A look at what experts on the D-Street are talking about the event and the resultant impact on the stock.
Infosys plunged over 7 percent in morning trade on Friday after Vishal Sikka, resigned from his post of MD & CEO of the company effective today. The stock was the top loser on both S&P BSE Sensex and Nifty.
The stock is down nearly 5 percent so far in the year 2017 compared to 20 percent rally seen in Nifty.
Interestingly, the fall in Infosys' stock has led to a steep fall in the market capitalisation of the company. It fell nearly Rs 27,000 crore on the back of the fall in the stock.
As of closing price on Thursday, Infosys had a market cap at Rs 2,34,554.78 crore. Meanwhile, this figure came down to Rs 2,07,553.94 crore.
Here’s how D-Street reacted to Vishal Sikka’s resignation:
Mahesh Singhi, Founder & MD, Singhi Advisors
The move is a succession plan to the company where Sikka comes on the board as vice chairman. During the past couple of months, the resignation of Dadlani who was responsible for generating business in the company came as a setback.
These rejig at top position was calling for post the exit. This resignation is just a succession plan for him post the company transformation since he took over.
This also seems as the direct move to me at the time when the company is battling against time to put Infosys back on the growth pedestal, as an embattled board and management face questions on poor corporate governance from some of the company’s founders, led by N.R. Narayana Murthy.
T.V. Mohandas Pai, former CFO of Infosys and former board member (to CNBC-TV18)
Vishal did well in the first two years but I think it was not working out. He was alienating the majority of people. We have to understand that it is a service company and not a Silicon Valley stock. There were a lot of corporate governance issues which can’t be brushed under the carpet.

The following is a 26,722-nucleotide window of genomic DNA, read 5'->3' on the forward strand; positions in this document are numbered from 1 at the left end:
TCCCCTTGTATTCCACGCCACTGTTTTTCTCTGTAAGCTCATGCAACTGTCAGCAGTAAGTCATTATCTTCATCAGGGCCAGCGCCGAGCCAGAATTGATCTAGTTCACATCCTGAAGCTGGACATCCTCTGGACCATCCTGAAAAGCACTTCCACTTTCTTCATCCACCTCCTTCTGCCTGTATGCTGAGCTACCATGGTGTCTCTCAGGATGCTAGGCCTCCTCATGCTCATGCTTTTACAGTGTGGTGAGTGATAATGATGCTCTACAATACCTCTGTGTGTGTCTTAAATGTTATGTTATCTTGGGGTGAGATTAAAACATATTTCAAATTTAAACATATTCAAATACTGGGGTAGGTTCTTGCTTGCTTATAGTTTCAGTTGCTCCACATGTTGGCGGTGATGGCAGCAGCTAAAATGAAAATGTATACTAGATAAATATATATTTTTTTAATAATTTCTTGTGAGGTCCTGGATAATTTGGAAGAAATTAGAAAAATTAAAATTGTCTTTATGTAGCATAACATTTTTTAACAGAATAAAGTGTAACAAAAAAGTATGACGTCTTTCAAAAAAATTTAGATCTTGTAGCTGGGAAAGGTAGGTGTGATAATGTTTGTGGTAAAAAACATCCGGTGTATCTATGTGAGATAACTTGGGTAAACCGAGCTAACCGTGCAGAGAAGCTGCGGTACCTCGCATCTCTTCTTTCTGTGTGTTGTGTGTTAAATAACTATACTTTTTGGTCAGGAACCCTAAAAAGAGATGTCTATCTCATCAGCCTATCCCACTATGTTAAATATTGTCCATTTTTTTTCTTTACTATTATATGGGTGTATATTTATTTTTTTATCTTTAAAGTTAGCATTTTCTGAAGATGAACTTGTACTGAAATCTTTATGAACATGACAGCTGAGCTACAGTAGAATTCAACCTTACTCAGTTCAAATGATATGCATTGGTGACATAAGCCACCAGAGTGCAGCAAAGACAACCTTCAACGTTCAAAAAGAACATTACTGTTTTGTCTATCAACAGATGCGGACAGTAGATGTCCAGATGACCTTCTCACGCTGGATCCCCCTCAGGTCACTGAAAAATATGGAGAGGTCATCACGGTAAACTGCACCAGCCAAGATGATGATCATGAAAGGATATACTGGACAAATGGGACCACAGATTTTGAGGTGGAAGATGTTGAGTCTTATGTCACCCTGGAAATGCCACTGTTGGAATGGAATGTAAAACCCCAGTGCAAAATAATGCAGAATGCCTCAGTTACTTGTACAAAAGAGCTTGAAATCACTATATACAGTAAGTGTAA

These were issues which had to be addressed at some point. You cannot take compensation for yourself and top 20 people and not pay others who deliver and get the revenue. There was a considerable amount of unhappiness among the employees.
Sanjiv Bhasin, EVP-Markets & Corp Affairs, India Infoline (to CNBC-TV18)
Constant rhetoric was sending the wrong signal. Infosys as a charm or a leading stock lost flavour. It is over-owned by foreign institutional investors (FIIs) will now only see unloading by them.
There are many investors who have been sitting on Infosys at Rs1200. Now, it is clear that uncertainty will remain at the realm and even though Vishal Sikka did the humongous amount of reworking, this constant bickering was getting too much and the buyback will be a good time to tender whatever you have if you are a shareholder.
Inderjeet Bhatia, Macquarie Research (to CNBC-TV18)
There are a lot of distractions which are going on with the stock per se. We actually like the stock and even have outperformed rating on that. But, this whole corporate structure thing emerging at the top is clearly unstable.
Two chairmen, one vice chairman and now they are looking for an MD and CEO does not bode well for the company. The headwinds from the overall macro are positive for the company.
Within the IT space, we like HCL Technologies more than Infosys. But, overall, we remain to maintain an underweight stance on IT space.
The movement of stock will depend on how quickly the board is able to find a replacement for Sikka’s position. That will be an important trigger – who the person is, what kind of faith market has in that person and how strongly the board feels are some factors which will chart the direction. A lot of these factors will decide where the stock will settle.
A.K.Prabhakar, Head -Research at IDBI Capital
Infosys enters uncertain times so we would avoid buying this stock prefer TCS, HCL Technologies & TECH Mahindra which would outperform.
Ajay Srivastava, CEO, Dimensions Consulting (to CNBC-TV18)
There are a lot of factors which will decide the fate of Infosys – is this company has a vision, and the 2020 vision of $20 billion of revenue is not going to happen. This company was known for its transparency disclosures. It was a landmark event when Infosys produced a balance sheet with the geographic distribution of revenues, customer wise break up etc.
There has been a change since then. They were hiding an investigative report on acquisitions and integrity issues. That is not the Infosys we have known.
This cleansing will be painful, but it is the right thing for the company. And, I still say it is a very attractive acquisition target for anybody.I would not buy IT but Infosys, I can bet some money because from today onwards share price will go up amid hurdles. There could be a turbulence, but from a long term perspective, it is a better buy at this point in time.The Great Diwali Discount!
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